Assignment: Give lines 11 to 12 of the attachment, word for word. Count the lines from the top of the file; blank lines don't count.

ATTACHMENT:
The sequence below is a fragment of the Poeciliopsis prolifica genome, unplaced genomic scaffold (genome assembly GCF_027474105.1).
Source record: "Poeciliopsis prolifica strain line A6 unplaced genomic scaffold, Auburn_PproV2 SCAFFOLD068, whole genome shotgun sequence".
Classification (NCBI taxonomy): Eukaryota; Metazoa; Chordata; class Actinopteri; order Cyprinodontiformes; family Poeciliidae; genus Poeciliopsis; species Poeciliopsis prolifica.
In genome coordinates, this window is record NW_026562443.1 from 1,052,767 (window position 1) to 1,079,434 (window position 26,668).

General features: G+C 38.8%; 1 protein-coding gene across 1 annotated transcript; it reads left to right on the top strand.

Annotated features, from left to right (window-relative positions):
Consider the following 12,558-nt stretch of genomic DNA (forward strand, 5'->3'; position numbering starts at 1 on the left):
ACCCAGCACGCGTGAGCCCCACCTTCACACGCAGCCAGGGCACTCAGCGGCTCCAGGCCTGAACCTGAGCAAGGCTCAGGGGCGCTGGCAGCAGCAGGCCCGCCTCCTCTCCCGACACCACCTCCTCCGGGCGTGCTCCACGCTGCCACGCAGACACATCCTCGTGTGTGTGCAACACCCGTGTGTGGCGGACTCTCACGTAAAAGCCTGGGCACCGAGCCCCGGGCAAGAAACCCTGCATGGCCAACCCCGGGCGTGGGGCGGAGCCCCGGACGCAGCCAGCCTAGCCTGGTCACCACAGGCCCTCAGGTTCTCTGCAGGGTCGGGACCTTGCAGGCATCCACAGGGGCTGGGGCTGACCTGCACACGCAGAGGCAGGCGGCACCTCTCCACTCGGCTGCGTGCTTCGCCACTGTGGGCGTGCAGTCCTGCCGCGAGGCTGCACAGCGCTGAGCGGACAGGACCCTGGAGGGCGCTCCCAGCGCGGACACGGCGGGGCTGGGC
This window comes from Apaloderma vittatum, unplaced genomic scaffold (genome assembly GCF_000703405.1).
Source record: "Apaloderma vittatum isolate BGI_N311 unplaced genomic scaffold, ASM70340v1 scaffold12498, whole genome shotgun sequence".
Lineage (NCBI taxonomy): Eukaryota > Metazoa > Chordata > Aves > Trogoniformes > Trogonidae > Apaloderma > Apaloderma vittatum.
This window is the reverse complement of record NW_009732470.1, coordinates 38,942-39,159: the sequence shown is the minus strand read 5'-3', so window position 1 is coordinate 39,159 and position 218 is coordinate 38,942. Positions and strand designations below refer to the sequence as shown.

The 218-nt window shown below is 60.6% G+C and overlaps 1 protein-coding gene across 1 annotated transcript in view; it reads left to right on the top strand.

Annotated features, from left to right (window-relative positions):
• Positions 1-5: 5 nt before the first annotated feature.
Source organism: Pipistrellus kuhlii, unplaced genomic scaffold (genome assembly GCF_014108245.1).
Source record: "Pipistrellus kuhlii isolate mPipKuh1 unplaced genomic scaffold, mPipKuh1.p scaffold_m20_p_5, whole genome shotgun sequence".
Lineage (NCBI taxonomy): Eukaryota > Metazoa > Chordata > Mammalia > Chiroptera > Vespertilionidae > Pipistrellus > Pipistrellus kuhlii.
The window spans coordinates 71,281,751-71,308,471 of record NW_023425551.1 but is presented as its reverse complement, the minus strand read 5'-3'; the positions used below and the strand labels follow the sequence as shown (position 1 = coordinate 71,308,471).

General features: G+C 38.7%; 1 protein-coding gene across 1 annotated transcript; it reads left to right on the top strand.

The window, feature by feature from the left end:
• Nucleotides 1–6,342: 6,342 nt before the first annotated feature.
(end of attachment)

Lineage (NCBI taxonomy): Eukaryota > Metazoa > Chordata > Aves > Trogoniformes > Trogonidae > Apaloderma > Apaloderma vittatum.
This window is the reverse complement of record NW_009732470.1, coordinates 38,942-39,159: the sequence shown is the minus strand read 5'-3', so window position 1 is coordinate 39,159 and position 218 is coordinate 38,942. Positions and strand designations below refer to the sequence as shown.